The Lowe Down: On the changing markets

Driving through any subdivision or neighborhood even just 10 years ago one would notice perfectly manicured lawns with landscaping surrounding patios and sidewalks. Lawncare and landscaping was, and continues to be for some people, a point of pride. However, in recent years, the landscaping industry is in decline.

This is not the only business that is changing though; concepts like starter homes and dine-in restaurants are becoming less profitable. Some economists and experts attribute this to millennials growing up. Every year millennials become a larger part of the general market for products and services. Because of this the services and products the majority of people buy is changing.

Millennials are now in their late 20s and 30s and they are buying homes. The difference between them and older generations is they are waiting longer to buy and are renting longer. They aren’t having “starter homes.”

Spencer Rascoff, CEO of the app Zillow, said, “As a result of limited starter-home inventory, millenials are renting longer. And when they buy their first home, they’re buying a much nicer home than a prior generation.”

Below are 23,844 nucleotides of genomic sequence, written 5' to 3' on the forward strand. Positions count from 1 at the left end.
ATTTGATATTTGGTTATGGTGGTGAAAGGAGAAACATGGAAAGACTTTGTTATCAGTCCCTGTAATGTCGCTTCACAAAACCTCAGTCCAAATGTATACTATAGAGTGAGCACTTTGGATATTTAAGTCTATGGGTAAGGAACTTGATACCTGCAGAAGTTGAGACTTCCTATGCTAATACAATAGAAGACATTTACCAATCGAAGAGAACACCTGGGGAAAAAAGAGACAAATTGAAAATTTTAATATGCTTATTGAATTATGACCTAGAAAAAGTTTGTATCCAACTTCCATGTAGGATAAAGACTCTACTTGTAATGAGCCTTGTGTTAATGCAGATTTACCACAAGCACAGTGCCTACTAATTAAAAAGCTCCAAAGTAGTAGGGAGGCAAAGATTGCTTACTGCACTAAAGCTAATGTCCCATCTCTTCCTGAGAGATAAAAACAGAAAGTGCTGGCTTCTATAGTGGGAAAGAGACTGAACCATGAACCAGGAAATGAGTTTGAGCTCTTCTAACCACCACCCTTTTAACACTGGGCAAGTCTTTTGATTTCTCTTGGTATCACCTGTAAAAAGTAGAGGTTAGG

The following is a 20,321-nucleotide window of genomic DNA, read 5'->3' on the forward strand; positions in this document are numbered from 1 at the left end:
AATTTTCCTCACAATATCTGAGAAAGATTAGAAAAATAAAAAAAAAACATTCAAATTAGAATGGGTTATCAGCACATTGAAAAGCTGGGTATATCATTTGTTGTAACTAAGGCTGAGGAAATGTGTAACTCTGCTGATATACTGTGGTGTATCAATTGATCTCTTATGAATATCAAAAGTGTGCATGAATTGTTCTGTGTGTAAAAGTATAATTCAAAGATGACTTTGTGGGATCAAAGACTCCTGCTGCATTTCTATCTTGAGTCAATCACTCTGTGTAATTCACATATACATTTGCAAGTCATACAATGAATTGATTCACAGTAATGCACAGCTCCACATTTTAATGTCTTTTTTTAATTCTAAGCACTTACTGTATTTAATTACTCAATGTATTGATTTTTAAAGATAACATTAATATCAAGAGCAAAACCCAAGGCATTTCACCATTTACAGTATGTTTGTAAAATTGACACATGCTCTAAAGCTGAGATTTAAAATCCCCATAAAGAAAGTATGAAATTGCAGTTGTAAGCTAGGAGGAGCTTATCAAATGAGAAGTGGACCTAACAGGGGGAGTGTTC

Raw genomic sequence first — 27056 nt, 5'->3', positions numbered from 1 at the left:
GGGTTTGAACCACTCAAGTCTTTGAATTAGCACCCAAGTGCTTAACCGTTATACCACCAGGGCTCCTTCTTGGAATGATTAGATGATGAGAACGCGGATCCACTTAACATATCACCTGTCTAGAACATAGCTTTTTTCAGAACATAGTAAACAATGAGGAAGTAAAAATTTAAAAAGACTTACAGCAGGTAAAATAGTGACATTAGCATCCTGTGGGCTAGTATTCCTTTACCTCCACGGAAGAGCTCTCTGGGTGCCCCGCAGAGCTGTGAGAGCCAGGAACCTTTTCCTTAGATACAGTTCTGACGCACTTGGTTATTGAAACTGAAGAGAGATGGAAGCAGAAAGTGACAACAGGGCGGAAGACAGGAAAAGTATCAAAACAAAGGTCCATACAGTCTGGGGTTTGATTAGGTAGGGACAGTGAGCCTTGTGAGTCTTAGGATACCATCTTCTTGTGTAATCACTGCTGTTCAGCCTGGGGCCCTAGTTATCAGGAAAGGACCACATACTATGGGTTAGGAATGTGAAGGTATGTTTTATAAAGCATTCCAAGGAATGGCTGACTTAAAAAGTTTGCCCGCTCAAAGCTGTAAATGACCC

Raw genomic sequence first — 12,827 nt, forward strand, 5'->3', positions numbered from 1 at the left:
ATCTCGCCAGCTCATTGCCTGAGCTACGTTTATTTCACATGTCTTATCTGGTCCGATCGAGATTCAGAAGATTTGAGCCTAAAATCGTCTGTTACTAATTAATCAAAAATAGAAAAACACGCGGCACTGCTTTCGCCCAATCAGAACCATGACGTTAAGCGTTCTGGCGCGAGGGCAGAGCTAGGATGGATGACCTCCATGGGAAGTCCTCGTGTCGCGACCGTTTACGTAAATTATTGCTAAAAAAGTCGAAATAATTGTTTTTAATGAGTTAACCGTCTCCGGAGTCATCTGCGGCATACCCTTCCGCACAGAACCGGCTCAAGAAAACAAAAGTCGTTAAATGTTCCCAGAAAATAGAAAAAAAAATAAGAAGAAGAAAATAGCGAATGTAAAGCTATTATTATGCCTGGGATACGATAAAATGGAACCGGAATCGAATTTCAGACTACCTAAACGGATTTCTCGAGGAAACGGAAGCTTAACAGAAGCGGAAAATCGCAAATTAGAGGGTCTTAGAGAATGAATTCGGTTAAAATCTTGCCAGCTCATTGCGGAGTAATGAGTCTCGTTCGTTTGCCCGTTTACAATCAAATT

Waiting longer to buy is contributing to the decline in interest in landscaping before buying.

Another industry that is experiencing change due to millennials becoming a more important chunk of their market is dine-in restaurants. According to Business Insider, casual dining chains like Applebee’s and Buffalo Wild Wings are facing restaurant closings and sales slumps. Millenials are more inclined to cook at home or have food delivered than older generations.

Millennials altering markets isn’t all bad news. According to Market Watch, gyms, coffee and live entertainment is all better off with the new consumer pool.

From 2004 to 2013, gyms have been decreasing overall in revenue, but in the past six years this has reversed.

According to Charles Schwab’s Modern Wealth Index, 60% of millennials admit to regularly spending more than $4 on coffee, while only 40% of Gen X and 29% of baby boomers admit to the same. Additionally, 73% of millennials are still willing to spend money on a live event, compared to only 65% of generation x and 55% of baby boomers.

While millennials have been accused of killing many industries, and it is almost always shown in a negative context, the markets are just changing as consumers’ interest are evolving. Markets have always fluctuated and will continue to do so when the millennial generation is no longer the main consumer. One day, they may blame the next generation for killing the coffee industry or live entertainment.